At its upper echelons, World of Darkness is rapidly skyrocketed to vastly higher levels, with the spiritual world of the Umbra being home to a variety of higher-dimensional spaces, of which the regular 4-dimensional spacetime inhabited by humans is simply a part, as well as higher realms such as the Astral Umbra, where all mathematically coherent objects and phenomena are instantiated as pseudo-tangible realms, which themselves give way to higher and higher levels of abstraction rising up to infinity, all of which culminate at the Epiphamies, purely abstract domains beyond concrete existence entirely, where all definitions and mappings become trivial and cease to apply entirely.


At some point between Digimon Adventure and Digimon Adventure 02, Ken was transported into this world. When he submerged his Digivice into the Dagomon's Ocean, it changed into a black D-3 and he began his change into the Digimon Kaiser.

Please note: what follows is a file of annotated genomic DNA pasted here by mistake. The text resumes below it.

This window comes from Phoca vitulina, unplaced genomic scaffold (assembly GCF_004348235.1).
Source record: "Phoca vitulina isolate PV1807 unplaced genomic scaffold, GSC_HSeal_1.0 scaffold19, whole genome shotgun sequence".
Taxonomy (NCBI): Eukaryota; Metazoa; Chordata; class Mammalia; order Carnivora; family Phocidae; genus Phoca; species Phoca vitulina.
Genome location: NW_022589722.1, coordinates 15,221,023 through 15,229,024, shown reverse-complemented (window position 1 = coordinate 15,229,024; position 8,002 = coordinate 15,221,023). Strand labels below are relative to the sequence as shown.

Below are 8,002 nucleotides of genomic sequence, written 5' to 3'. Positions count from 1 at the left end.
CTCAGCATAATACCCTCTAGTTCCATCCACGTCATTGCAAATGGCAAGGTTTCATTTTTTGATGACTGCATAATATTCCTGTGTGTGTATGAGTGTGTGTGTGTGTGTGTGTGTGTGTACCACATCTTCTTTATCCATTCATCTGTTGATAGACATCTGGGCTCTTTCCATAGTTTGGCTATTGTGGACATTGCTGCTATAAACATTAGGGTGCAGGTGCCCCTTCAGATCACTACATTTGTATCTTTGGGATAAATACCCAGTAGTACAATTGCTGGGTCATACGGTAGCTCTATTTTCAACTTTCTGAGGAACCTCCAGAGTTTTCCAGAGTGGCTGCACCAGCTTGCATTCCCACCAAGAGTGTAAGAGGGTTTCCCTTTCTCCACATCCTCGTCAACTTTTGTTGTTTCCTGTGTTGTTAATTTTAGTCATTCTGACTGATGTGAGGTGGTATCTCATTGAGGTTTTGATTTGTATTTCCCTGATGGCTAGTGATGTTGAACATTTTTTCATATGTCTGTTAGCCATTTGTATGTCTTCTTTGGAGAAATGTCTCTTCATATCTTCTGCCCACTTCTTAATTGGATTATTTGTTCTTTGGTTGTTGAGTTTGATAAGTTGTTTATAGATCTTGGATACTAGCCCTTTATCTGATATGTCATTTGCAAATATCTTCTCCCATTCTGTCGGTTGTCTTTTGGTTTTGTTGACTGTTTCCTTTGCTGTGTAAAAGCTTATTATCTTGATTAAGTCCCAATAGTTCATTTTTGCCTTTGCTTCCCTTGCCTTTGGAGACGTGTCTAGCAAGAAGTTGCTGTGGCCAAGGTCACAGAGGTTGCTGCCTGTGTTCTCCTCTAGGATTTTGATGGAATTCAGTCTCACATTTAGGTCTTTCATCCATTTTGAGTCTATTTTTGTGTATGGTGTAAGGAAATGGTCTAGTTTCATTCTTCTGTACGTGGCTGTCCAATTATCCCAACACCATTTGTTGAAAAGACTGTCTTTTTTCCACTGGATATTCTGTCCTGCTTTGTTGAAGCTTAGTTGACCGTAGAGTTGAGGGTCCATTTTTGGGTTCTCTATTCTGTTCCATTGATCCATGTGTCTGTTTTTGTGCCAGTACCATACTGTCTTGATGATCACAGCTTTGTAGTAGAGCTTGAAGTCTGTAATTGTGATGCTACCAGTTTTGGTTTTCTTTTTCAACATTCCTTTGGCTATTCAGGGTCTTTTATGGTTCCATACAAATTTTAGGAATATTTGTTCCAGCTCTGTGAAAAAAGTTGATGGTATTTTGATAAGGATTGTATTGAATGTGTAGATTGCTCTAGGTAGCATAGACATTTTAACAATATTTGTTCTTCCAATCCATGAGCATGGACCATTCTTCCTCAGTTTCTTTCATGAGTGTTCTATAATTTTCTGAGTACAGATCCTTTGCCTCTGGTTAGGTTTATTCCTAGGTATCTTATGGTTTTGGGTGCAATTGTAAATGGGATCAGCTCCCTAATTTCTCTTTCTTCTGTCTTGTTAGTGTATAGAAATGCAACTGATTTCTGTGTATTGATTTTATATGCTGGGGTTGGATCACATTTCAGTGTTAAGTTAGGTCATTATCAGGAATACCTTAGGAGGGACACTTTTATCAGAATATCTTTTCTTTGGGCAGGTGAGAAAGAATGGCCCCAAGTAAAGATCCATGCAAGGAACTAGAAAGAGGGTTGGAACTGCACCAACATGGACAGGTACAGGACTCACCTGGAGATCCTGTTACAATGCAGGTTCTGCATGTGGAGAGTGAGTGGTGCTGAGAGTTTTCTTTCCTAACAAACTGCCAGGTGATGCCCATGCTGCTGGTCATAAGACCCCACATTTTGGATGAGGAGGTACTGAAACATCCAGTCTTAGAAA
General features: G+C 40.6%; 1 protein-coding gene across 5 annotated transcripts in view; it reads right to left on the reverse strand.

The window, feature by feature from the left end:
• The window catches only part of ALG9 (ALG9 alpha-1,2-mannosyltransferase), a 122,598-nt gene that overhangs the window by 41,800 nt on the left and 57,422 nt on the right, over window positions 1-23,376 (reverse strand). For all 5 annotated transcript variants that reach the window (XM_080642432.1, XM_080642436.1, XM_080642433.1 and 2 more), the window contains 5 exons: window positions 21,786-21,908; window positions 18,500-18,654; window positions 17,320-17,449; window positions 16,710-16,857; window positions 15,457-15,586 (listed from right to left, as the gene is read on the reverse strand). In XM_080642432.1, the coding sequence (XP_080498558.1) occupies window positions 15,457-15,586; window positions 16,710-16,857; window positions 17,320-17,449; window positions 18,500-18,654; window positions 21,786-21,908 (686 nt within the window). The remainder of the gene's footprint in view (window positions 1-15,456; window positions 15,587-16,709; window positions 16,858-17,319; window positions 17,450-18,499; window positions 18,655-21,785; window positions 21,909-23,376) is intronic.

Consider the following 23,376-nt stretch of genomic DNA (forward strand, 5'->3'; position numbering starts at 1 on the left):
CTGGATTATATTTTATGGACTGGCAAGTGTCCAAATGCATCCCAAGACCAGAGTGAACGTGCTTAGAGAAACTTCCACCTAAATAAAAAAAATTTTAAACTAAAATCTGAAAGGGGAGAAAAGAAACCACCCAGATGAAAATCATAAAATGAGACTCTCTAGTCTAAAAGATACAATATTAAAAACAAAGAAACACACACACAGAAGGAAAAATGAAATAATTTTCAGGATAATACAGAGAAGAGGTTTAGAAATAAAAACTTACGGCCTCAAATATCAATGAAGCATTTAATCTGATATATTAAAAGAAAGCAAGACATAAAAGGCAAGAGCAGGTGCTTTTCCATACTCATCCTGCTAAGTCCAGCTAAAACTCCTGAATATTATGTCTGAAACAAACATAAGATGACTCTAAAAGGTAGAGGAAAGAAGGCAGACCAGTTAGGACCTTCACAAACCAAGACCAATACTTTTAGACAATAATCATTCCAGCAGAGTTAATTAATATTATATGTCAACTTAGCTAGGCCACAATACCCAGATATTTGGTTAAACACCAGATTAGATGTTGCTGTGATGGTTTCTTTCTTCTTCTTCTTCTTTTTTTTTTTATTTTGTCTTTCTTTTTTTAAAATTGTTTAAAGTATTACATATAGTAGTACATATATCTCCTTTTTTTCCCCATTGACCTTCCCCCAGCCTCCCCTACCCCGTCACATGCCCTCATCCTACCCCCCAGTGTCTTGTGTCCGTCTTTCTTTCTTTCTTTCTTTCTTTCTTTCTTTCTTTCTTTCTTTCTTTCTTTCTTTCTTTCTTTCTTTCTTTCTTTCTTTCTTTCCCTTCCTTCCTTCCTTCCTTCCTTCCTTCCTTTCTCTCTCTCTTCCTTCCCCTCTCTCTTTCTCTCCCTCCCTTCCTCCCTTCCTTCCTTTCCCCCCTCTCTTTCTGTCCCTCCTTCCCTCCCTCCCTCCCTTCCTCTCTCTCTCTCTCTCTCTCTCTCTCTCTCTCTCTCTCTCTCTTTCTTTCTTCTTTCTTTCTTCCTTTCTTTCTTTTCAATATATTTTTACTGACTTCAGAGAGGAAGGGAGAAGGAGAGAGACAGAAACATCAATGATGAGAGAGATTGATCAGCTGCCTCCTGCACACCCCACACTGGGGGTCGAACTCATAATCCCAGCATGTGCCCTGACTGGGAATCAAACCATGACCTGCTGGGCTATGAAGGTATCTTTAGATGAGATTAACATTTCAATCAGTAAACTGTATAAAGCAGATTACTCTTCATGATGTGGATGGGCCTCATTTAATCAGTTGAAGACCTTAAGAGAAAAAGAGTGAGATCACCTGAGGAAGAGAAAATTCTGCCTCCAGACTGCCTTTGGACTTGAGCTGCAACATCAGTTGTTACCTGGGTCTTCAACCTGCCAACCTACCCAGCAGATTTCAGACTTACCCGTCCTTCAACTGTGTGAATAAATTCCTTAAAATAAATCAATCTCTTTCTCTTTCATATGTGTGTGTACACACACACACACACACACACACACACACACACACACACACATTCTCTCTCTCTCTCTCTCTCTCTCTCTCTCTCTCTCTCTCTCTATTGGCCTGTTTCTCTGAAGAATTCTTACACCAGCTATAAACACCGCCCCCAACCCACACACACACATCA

In Digimon Adventure 02 - Episode 13, Hikari was transported there. She encountered what first appeared to be Hangyomon lacking diving gear, with Evil Spirals on their person. However, the Evil Spirals did not seem to be controlling them, but instead sapped their energy. They said the god they worshiped had done this to them. Hikari tried removing them, but an Airdramon with an Evil Ring on it attacked the cave. Takeru, Patamon and Tailmon then broke through to this world and helped Hikari destroy a Dark Tower hidden inside a lighthouse and defeat the Airdramon. 041b061a72